Monday, January 31, 2005

Farhenheit 911

Last weekend, the wife rented Farhenheit 911, Michael Moore's documentary of the involvement of the Bush family with the Saudi royal family and the effects of the entanglement on American foreign relations. He goes on to document the war in Iraq in the beginning and the web of half-truths and deceit surrounding that. She rented it because my soon to be sixteen year old son is very interested in this, and as an American kid approaching draft age, that's a healthy interest.

He made the astute comment that this was a one-sided presentation. True, I said, but if even a fourth of it is true, it is scary nonetheless.

Post-election, most have settled down into the typical American cynicism about our government's actions, and given yesterday's Iraqi-election-under-the-umbrella, one can begin to forget that this is a country that did nothing to justify being invaded by a foreign army. Iraq is now as Secretary Powell said, something we broke so we own the problem. I don't see a quick exit strategy and my judgement is that before this is over, there will be theocratic rule in Iraq, or we will be occupying that country for the next two decades.

What is bothering me is the blase attitude toward this the hard right is creating in America. Fear is still squelching any honest appraisal of the decisions of the neocons driven by their brownshirt standins, the Christian Coalition of the Willing to Be Fooled. With initiatives to force school systems to teach the barely masked religious dreck "intelligent design" in American science classes, a full press on getting rid of abortion rights, and resolute refusal to look at the growing surveillance systems as anything more than a necessary surrender of personal liberties, these take-no-prisoners forces of darkness are fast putting out the light of freedom and democratic thought just as their leader stands at his bully pulpit proclaiming the right and necessity of the Americans to do anything to anyone anywhere anytime to advance American interests.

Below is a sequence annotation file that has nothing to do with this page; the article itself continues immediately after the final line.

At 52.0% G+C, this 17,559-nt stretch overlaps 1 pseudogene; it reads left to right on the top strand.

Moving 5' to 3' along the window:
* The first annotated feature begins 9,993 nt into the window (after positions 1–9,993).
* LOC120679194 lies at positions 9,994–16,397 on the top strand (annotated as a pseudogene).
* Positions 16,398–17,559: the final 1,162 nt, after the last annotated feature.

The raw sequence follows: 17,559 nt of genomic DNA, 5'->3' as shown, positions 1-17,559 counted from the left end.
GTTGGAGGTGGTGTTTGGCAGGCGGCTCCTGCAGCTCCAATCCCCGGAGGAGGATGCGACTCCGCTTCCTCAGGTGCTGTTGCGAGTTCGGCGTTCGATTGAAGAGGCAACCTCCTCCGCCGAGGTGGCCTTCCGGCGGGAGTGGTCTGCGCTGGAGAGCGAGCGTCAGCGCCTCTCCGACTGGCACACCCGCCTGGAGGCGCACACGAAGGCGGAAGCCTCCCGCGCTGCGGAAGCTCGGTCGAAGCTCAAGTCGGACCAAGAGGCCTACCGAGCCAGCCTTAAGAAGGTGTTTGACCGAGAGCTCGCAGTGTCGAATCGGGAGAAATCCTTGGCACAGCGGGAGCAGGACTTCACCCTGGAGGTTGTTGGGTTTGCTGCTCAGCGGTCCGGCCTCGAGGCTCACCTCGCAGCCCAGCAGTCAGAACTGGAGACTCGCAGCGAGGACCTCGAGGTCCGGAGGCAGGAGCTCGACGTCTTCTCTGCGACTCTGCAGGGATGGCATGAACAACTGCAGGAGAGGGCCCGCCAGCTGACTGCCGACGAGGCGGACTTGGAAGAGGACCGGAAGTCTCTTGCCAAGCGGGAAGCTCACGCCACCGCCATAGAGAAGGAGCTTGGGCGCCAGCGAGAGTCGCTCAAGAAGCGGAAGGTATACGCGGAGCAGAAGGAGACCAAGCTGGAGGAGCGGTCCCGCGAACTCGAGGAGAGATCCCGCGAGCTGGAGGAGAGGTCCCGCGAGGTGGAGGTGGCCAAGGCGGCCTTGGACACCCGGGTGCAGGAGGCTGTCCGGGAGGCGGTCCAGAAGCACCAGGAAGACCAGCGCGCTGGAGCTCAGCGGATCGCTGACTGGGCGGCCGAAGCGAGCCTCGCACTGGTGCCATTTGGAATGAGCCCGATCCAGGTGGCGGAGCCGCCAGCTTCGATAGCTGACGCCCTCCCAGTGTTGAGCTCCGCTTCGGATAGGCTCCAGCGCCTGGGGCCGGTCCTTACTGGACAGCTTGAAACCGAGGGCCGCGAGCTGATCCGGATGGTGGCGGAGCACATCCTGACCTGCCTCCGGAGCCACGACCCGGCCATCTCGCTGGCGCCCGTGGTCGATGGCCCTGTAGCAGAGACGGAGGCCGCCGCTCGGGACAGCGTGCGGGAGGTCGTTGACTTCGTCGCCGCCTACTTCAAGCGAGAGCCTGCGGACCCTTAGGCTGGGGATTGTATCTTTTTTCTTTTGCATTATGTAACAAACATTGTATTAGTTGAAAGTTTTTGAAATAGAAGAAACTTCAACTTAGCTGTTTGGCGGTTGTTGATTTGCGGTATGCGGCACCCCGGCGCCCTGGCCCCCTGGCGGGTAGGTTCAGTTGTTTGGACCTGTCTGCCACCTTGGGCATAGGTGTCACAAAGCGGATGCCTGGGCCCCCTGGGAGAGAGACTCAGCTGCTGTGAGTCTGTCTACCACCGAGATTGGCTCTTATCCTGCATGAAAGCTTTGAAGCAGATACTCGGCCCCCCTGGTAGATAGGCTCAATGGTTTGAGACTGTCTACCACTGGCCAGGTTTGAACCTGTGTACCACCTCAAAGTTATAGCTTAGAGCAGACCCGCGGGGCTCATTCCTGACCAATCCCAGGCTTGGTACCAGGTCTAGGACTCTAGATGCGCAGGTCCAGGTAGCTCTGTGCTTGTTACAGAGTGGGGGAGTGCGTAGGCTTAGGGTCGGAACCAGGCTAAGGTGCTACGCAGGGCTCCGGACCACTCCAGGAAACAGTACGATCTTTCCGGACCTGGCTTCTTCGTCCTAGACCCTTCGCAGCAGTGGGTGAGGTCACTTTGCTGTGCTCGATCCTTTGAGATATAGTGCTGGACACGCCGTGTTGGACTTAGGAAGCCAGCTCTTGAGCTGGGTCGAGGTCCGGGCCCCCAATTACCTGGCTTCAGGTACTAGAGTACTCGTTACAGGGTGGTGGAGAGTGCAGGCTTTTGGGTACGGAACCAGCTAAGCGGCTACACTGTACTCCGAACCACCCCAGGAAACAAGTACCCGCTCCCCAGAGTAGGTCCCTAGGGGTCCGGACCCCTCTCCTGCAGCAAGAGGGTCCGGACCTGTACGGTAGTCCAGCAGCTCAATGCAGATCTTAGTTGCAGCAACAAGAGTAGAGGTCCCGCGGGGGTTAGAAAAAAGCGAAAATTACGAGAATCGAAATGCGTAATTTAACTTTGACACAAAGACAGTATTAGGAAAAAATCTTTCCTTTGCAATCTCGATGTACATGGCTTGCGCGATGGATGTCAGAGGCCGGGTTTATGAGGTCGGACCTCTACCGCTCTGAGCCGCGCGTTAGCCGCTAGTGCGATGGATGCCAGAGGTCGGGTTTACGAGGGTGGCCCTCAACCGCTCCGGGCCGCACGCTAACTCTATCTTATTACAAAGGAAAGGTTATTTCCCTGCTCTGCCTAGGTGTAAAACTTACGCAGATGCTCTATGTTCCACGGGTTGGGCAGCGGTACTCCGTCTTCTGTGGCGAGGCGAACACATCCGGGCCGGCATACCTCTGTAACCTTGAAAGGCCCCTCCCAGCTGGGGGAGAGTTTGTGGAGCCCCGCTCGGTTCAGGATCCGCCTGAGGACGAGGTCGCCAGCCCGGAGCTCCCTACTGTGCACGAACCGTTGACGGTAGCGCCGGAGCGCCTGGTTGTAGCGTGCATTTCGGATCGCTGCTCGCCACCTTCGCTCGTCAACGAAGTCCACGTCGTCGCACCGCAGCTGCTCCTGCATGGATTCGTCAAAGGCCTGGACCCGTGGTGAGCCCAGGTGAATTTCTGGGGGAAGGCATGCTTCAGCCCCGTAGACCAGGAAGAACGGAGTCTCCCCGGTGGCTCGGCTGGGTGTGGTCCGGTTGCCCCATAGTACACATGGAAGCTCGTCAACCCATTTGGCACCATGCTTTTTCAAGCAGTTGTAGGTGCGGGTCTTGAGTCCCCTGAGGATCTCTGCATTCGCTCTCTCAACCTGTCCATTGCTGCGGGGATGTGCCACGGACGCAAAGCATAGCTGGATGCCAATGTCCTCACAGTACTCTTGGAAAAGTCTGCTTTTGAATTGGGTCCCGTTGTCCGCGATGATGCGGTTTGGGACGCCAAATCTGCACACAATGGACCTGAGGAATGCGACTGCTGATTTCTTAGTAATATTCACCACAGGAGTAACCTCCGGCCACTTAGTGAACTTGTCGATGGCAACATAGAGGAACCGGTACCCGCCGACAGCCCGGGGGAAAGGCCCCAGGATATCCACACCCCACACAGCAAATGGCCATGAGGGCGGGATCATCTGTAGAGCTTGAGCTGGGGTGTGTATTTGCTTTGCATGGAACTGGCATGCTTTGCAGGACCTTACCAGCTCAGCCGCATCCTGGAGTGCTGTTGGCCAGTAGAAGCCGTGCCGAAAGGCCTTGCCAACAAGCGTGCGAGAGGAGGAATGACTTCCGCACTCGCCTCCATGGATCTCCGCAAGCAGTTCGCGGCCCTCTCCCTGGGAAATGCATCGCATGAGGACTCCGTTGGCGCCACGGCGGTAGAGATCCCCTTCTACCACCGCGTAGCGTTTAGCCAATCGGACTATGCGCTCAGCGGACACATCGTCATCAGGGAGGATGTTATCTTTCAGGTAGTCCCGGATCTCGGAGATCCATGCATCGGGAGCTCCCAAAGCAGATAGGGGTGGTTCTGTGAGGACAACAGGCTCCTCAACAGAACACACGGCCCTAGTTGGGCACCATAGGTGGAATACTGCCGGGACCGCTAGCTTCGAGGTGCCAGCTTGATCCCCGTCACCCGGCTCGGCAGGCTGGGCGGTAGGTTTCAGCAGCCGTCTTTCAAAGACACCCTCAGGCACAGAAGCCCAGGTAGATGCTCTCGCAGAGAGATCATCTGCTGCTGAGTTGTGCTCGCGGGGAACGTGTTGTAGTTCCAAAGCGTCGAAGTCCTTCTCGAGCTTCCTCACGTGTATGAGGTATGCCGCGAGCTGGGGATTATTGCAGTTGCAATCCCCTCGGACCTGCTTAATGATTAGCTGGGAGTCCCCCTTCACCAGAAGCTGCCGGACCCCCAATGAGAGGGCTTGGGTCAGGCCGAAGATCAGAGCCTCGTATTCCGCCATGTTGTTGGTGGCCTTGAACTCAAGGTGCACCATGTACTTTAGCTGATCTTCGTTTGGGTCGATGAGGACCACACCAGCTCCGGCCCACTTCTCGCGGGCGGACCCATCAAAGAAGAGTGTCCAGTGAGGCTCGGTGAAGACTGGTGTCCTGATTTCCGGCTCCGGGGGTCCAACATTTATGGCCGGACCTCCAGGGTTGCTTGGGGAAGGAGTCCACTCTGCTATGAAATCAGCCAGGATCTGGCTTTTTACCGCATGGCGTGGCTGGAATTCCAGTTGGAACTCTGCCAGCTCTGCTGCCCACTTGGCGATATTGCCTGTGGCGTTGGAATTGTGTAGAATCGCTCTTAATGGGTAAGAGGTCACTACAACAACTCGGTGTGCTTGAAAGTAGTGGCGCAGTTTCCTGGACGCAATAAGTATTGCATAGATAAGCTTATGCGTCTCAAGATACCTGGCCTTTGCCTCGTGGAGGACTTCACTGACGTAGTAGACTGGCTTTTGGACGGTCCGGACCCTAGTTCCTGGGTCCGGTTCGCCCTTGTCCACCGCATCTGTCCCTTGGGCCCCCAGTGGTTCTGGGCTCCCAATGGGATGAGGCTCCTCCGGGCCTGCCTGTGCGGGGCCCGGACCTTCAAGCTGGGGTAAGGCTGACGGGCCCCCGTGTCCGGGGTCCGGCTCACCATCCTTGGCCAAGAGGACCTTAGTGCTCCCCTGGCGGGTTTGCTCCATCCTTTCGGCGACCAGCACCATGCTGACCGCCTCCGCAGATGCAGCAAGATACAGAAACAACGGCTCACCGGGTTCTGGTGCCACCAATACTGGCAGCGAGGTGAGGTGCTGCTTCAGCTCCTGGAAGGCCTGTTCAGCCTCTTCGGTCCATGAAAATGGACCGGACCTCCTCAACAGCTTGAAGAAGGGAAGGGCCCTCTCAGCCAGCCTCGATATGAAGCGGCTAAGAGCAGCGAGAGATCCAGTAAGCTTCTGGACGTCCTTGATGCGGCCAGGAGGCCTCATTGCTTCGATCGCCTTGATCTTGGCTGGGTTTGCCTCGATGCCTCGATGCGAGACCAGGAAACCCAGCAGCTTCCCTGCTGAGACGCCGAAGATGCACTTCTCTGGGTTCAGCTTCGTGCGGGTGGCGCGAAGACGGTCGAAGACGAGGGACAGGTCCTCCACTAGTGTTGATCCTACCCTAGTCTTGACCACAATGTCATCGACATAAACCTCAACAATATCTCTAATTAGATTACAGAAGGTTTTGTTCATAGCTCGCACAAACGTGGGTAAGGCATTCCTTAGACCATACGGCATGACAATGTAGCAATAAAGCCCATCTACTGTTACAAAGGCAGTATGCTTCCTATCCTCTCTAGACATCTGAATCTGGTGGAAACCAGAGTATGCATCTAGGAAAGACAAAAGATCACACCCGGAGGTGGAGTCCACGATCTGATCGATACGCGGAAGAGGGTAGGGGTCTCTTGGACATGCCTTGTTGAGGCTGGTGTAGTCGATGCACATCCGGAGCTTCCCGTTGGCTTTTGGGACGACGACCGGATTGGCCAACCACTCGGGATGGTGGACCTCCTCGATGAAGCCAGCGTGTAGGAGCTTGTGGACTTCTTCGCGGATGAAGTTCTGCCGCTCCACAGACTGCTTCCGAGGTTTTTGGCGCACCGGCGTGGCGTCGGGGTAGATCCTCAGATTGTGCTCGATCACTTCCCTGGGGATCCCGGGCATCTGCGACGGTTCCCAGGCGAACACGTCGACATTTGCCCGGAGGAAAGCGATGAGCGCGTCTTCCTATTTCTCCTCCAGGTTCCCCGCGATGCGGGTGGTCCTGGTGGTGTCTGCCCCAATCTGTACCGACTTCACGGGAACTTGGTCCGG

The exception to this media blitz designed to keep us frightened and quiescent is black radio. If you listen to the black college stations, among the cool grooves you will hear commentary from black leaders and they are vocal about their opposition to these policies. When you count the numbers of poor white and black soldiers and look at the numbers of affluent Americans who are notable by their absence in the US military forces at this time, you understand their opposition. The price for opposition is the administration has sent the IRS attack dogs to get rid of the NAACP's non-profit tax status. That ought to make them heel, yeah? Not bloody likely.

This is VietNam again; a war fought by the poorest of the American economic classes. The difference is that during VietNam, the American middle class and upper class kids in college took to the streets to oppose the war. Talking to some over the weekend, they have that same dumb attitude that Britney Spears expressed so glowingly in Moore's film. It scares the hell out of me. Unfortunately, the war will have to take out more of their classmates, they will have to go to more funerals, and then maybe they will get it. The kids of the rich in America don't fight this kind of war, but here in the American South, their classmates do. Willingly. For now. Some returning from duty are coming back with changed attitudes about that decision. Now they know.